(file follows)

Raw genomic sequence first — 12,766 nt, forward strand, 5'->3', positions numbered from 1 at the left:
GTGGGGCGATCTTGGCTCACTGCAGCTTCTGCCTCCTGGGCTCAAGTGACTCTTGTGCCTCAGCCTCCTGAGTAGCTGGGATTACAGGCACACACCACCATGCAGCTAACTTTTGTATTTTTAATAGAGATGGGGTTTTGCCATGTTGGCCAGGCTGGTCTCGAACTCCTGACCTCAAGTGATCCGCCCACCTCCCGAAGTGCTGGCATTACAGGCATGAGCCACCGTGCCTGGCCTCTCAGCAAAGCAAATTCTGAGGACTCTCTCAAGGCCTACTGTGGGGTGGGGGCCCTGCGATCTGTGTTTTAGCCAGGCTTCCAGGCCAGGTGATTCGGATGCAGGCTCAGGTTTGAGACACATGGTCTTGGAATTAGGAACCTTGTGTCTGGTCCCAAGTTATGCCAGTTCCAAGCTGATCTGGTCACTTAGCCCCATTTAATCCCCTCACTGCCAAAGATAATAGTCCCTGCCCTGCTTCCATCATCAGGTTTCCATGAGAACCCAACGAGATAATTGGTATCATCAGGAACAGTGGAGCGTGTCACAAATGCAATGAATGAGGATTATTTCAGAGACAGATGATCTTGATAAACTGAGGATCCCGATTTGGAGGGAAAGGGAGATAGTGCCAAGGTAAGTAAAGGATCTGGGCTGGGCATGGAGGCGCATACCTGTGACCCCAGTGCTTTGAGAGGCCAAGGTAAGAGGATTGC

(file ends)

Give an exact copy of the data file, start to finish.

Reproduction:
Raw genomic sequence first — 12,766 nt, forward strand, 5'->3', positions numbered from 1 at the left:
GTGGGGCGATCTTGGCTCACTGCAGCTTCTGCCTCCTGGGCTCAAGTGACTCTTGTGCCTCAGCCTCCTGAGTAGCTGGGATTACAGGCACACACCACCATGCAGCTAACTTTTGTATTTTTAATAGAGATGGGGTTTTGCCATGTTGGCCAGGCTGGTCTCGAACTCCTGACCTCAAGTGATCCGCCCACCTCCCGAAGTGCTGGCATTACAGGCATGAGCCACCGTGCCTGGCCTCTCAGCAAAGCAAATTCTGAGGACTCTCTCAAGGCCTACTGTGGGGTGGGGGCCCTGCGATCTGTGTTTTAGCCAGGCTTCCAGGCCAGGTGATTCGGATGCAGGCTCAGGTTTGAGACACATGGTCTTGGAATTAGGAACCTTGTGTCTGGTCCCAAGTTATGCCAGTTCCAAGCTGATCTGGTCACTTAGCCCCATTTAATCCCCTCACTGCCAAAGATAATAGTCCCTGCCCTGCTTCCATCATCAGGTTTCCATGAGAACCCAACGAGATAATTGGTATCATCAGGAACAGTGGAGCGTGTCACAAATGCAATGAATGAGGATTATTTCAGAGACAGATGATCTTGATAAACTGAGGATCCCGATTTGGAGGGAAAGGGAGATAGTGCCAAGGTAAGTAAAGGATCTGGGCTGGGCATGGAGGCGCATACCTGTGACCCCAGTGCTTTGAGAGGCCAAGGTAAGAGGATTGC